McGaugh’s Furniture Flips Gain National, International Attention
It all began with a breadbox bought at a thrift store.
Maggie McGaugh, an Anderson University Marketing graduate living in Fort Worth, Texas, was expecting a baby, and felt that instead of working a full-time job, she wanted to be a full-time mom. Soon after McGaugh had her baby son, she began an amazing adventure: sanding, staining and painting castoff furniture of all sizes and shapes, transforming chairs, desks, dressers, tables and other items into desirable pieces fetching as much as several hundred dollars.
Finding furniture is the fun part for McGaugh, who has upcycled more than a hundred pieces to date.
“Almost all of my furniture flips are free or less than $20. I find many items on the side of the road in the trash,” said McGaugh, who also finds pieces at estate and yard sales as well as online apps such as NextDoor, OfferUp and Facebook. The hottest furniture styles, MGaugh contends, are mid-century modern, which sell almost immediately.
“For the first eight months of flipping, I sold everything on Facebook Marketplace and groups; however, now that my social media has grown, I have pieces selling before I even start painting them,” McGaugh said. “I’ve loved doing fun flips with vintage TVs. I turned one into a UV light plant display. Another was made into a pet bed; that flip gained national attention and even caught the eye of an HGTV producer.”
As of January 2021, McGaugh has amassed more than 150,000 Instagram followers. That’s quite an uptick from 3,000 followers in January 2020.
“Once I started flipping furniture, I created a TikTok. Multiple viral videos there gained me another 2,000 Instagram followers. Buzzfeed and Daily Mail did articles which got me to 20,000 in just a few weeks. On a whim, I uploaded my viral TikToks to Instagram Reels… I gained over 100,000 followers in a month. I now have over 350,000 followers across both platforms,” said McGaugh, amazed and overwhelmed at such growth.
“The most challenging project was flipping a red chicken-themed dresser I found on the side of the road. The process of flipping it was easy; however, the video went viral with more than three million views across TikTok and Instagram. Let’s just say some viewers were not happy I removed the chicken knobs,” McGaugh quipped.
McGaugh feels that classes she took at the Anderson University College of Business have given her valuable experience.
“I used to joke that I didn’t even need a marketing degree for what I do now; however, that’s not the case at all. I use what I learned in business classes to negotiate with brands on deals, list and sell my products and much more,” McGaugh said. “Not a day goes by without me using something I learned at AU.”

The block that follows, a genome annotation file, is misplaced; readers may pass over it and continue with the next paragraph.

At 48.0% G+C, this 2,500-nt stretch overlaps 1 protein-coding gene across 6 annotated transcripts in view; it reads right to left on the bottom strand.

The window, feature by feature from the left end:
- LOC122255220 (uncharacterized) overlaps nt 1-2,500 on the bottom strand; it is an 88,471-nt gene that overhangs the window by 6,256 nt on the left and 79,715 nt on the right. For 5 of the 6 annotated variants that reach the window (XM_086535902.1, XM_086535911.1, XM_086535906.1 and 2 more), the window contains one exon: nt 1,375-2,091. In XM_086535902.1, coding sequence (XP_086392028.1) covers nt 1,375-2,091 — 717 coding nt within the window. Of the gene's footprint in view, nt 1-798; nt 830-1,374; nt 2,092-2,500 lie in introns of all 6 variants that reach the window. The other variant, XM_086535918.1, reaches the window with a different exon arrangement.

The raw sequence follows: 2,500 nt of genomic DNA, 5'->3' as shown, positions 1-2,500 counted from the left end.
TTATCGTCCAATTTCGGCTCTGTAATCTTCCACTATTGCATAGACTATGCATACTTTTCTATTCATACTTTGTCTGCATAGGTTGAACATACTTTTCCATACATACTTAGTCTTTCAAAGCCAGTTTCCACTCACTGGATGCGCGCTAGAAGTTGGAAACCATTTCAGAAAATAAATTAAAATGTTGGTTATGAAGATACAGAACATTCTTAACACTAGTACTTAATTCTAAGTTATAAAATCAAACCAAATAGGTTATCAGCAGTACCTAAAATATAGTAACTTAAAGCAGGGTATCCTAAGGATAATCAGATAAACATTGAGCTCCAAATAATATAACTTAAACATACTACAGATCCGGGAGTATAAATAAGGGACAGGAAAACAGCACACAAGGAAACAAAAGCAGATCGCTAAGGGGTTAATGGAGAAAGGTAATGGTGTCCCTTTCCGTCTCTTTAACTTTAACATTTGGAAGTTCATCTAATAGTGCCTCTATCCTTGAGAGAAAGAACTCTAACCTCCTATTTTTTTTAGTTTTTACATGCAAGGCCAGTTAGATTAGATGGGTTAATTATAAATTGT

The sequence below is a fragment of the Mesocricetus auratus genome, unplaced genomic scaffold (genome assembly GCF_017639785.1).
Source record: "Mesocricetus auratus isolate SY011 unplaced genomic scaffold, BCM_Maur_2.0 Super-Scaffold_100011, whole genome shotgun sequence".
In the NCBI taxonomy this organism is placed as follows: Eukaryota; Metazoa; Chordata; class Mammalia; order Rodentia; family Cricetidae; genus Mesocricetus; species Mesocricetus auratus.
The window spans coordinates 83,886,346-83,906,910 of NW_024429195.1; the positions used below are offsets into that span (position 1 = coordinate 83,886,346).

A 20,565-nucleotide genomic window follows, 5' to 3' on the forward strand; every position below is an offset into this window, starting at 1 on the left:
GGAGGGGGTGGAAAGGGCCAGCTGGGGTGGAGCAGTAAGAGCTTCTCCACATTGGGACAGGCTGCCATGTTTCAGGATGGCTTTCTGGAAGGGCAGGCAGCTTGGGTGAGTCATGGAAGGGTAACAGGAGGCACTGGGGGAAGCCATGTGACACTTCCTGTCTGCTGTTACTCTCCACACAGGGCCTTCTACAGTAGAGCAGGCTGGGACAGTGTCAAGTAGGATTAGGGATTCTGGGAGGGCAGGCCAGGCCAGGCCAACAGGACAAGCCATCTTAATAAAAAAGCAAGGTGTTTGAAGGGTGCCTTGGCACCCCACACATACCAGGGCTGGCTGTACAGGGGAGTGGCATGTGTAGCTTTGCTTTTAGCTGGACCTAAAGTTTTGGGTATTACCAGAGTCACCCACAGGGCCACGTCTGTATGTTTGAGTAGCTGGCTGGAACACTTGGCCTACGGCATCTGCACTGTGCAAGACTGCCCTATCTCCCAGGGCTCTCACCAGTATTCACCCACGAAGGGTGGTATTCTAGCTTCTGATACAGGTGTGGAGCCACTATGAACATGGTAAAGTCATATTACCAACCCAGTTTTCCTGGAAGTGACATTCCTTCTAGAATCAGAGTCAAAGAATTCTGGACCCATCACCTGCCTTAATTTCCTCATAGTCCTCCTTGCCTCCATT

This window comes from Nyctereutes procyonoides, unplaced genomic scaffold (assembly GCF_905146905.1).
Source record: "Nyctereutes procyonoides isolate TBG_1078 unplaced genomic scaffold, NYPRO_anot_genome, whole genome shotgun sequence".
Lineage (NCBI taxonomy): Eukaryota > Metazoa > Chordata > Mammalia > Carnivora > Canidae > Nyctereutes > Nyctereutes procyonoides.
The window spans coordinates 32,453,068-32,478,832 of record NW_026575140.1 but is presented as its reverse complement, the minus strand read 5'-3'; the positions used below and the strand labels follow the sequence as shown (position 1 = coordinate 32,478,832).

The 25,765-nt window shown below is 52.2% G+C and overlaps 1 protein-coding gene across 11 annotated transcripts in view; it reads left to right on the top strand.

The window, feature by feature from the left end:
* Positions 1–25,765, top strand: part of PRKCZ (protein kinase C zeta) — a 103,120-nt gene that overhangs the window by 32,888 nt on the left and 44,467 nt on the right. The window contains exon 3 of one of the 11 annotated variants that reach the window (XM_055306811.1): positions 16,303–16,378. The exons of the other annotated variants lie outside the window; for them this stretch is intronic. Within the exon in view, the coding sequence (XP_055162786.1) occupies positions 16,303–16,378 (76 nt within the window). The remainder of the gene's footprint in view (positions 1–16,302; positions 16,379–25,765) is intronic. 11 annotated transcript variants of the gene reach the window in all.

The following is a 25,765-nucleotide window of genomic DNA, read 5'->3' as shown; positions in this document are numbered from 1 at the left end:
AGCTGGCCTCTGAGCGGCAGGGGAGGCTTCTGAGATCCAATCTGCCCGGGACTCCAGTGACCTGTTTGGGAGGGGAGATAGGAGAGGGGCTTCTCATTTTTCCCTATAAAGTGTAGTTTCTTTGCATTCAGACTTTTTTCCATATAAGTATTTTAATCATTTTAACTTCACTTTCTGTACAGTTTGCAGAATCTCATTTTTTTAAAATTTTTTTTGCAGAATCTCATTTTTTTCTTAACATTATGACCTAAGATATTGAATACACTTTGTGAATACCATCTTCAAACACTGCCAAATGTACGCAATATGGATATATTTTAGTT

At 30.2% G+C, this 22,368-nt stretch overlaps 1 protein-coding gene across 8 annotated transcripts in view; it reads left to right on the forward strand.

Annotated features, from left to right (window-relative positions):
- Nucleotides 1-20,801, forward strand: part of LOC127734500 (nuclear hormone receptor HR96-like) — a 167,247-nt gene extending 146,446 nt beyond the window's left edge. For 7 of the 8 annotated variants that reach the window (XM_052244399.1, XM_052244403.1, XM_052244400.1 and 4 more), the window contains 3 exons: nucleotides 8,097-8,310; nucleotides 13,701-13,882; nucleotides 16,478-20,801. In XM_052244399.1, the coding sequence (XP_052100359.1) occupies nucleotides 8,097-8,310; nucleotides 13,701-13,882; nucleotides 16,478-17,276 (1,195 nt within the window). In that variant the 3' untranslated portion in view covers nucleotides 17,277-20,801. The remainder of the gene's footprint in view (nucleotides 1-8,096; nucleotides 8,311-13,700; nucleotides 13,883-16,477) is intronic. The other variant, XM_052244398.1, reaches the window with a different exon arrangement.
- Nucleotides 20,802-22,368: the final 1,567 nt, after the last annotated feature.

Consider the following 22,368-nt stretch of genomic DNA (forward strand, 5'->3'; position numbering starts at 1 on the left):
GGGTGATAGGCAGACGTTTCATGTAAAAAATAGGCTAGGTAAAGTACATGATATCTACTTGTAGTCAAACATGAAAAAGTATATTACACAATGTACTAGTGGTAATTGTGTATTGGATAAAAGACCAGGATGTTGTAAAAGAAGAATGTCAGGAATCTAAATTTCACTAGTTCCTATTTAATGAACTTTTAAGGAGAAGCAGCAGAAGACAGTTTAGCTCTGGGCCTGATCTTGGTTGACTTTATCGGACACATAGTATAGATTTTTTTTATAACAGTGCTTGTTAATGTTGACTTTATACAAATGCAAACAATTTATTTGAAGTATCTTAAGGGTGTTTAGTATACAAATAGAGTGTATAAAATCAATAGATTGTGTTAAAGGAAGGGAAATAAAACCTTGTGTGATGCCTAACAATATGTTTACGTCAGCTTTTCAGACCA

“AU was the first college I ever toured… and the last,” McGaugh said. She knew right away that she wanted to go to AU and set out initially to major in secondary English education. After a trip to Paris with the College of Business during her sophomore year, she fell in love with marketing and switched her major.
McGaugh also remembers the fun she had going to West Fest, homecoming dances, spring flings and a memorable lip-sync battle with her best friend. “Years later I still find the video to watch,” she said.
After graduating from AU, McGaugh worked as a wholesale director, but in three months, she started her own business and became a social media strategist.
“While highly successful, I began to lose interest in social media marketing strategy a few years later,” McGaugh said. “I stopped taking clients when I got pregnant.”
McGaugh never considered herself to be a creative person, but when she had her baby in January 2020, she was looking for something she could do while he was sleeping.
“I went to a thrift store and found a wood bread box for $4. It was painted bright blue. I’d never considered myself artsy or creative, but after lots of Googling and trial-and-error, I finished my breadbox and fell in love,” McGaugh said.
Her advice to anyone interested in flipping furniture is “if you start with a small project, you won’t have a huge startup cost. I’ve acquired all of my tools over about a year, so the cost is nothing compared to the profit I’ve made,” McGaugh said. “I highly recommend a sander, brushes, paint and sealer. Slowly, you can add different grains of sandpaper, spray paint, a dremel tool, heat gun, screwdriver, bits and more."
McGaugh’s creations can be found on Instagram and TikTok by keying in @maggiemcgaugh.